Even though Sally would normally get a QBI deduction of $18,587 based on 20% of her qualified business income, owing to the fact that Sally’s only income is from the business and her personal deductions — in this case, the standard deduction — effectively applied against her business income on her personal tax return, Sally only sees a QBI deduction of $16,147.
Thus, as a result of the taxable income limitation, her potential QBI deduction is reduced by $18,587 potential deduction – $16,147 actual deduction = $2,440.
If a taxpayer’s only source of income is qualified business income — i.e., net profits from a sole proprietorship on Schedule C or net profits from a partnership, as reported in Box 1 of Schedule K-1 — taxable income will always be less than qualified business income.
If the individual’s sole income is the business income and any level of personal-return deductions are applied against it — generally, at least the standard deduction, or if greater their itemized deductions — then taxable income will simply be the business income reduced by personal deductions, which is always lower than the business income itself. Accordingly, this will limit the QBI deduction.
So in order to avoid the 199A taxable-income-limitation, a taxpayer must effectively have other income equal to or greater than their below-the-line deductions — e.g., the greater of their applicable standard deduction or itemized deductions — such that even after deductions their taxable income is still at least as much as their original qualified business income.
That said, not just any type of income will be eligible to lift taxable income for purposes of the QBI deduction.
GAINS AND DIVIDENDS
One important caveat for those subject to the 199A deduction taxable income limitation is that not all taxable income actually counts as such for 199A deduction purposes.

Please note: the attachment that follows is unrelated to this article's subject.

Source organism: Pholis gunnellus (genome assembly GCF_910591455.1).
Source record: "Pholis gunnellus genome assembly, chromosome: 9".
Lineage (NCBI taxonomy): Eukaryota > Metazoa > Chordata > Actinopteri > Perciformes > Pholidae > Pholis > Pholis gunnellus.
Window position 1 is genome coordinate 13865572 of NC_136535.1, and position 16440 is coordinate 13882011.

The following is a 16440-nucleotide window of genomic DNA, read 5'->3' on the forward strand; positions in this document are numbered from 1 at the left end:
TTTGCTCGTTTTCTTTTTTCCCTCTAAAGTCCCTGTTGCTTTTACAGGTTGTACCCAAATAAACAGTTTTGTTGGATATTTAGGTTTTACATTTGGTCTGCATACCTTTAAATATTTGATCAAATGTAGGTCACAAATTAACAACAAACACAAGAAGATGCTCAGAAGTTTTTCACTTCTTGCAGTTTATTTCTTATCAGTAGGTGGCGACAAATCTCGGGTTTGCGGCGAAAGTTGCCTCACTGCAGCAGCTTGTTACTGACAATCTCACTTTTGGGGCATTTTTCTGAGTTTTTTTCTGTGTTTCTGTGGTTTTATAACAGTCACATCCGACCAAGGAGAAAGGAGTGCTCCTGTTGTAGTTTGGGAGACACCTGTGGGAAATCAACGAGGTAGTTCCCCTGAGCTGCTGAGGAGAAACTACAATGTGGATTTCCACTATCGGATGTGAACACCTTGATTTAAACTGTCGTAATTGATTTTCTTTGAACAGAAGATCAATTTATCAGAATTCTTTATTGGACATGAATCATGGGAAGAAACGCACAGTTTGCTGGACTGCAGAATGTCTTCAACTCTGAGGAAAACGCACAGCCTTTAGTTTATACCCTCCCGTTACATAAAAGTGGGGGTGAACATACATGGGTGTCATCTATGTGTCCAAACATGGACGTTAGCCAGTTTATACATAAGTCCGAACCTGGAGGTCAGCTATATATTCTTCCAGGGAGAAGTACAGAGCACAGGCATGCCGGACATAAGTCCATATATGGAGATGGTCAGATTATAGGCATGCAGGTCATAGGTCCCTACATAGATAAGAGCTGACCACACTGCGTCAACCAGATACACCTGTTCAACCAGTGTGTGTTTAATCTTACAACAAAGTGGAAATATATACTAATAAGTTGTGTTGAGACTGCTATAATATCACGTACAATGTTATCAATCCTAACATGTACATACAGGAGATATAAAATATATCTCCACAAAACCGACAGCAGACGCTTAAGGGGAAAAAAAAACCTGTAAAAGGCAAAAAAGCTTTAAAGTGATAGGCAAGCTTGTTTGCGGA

Specifically, IRC Section 199A(a)(2) states that for the purposes of the 199A deduction, the term “taxable income” does not include “the net capital gain (as defined in section 1(h)).” And IRC Section 1(h)(11(A) states:
“In general, for purposes of this subsection, the term ‘net capital gain’ means net capital gain (determined without regard to this paragraph) increased by qualified dividend income.”
Thus, for purposes of the 199A taxable income limitation, taxable income really means taxable income minus net capital gains — regardless of whether those gains are long- or short-term — minus qualified dividends but not ordinary dividends.
Of course, below-the-line deductions are not the only ways that taxpayers can reduce their taxable income. In addition to their standard deduction/itemized deductions, many taxpayers also claim one or more above-the-line deductions on their personal tax return — another way to reduce both taxable income and adjusted gross income. Thus, determining whether above-the-line deductions will have the same QBI deduction taxable-income–limiting impact for a business owner is more complicated.
While it might seem odd that deductions taken on a personal income tax return could reduce qualified business income, the Final 199A Regulations released by the IRS on January 18, 2019, make this oddity explicitly clear. Specifically, Treasury Regulation Section 1.99A-3(b)(vi) reads in part:
For purposes of section 199A only, deductions such as the deductible portion of the tax on self-employment income under section 164(f), the self-employed health insurance deduction under section 162(l), and the deduction for contributions to qualified retirement plans under section 404, are considered attributable to a trade or business to the extent that the individual’s gross income from the trade or business is taken into account in calculating the allowable deduction, on a proportionate basis to the gross income received from the trade or business.